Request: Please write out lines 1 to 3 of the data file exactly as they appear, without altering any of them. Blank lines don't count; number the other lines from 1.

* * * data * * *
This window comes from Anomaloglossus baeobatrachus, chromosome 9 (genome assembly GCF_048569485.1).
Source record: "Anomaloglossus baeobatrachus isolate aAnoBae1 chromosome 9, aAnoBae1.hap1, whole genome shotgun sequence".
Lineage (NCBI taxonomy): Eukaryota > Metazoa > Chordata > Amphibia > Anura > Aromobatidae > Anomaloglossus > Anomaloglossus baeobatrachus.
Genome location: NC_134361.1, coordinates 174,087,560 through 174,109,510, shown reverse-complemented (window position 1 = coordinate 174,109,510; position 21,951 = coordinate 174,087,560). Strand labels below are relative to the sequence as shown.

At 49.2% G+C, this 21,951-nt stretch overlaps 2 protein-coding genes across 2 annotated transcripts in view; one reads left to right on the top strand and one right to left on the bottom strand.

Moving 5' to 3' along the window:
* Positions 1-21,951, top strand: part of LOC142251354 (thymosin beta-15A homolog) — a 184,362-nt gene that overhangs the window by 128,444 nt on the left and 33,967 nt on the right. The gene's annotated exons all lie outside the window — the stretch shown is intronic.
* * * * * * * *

This window comes from Anomaloglossus baeobatrachus, chromosome 9 (genome assembly GCF_048569485.1).
Source record: "Anomaloglossus baeobatrachus isolate aAnoBae1 chromosome 9, aAnoBae1.hap1, whole genome shotgun sequence".
Lineage (NCBI taxonomy): Eukaryota > Metazoa > Chordata > Amphibia > Anura > Aromobatidae > Anomaloglossus > Anomaloglossus baeobatrachus.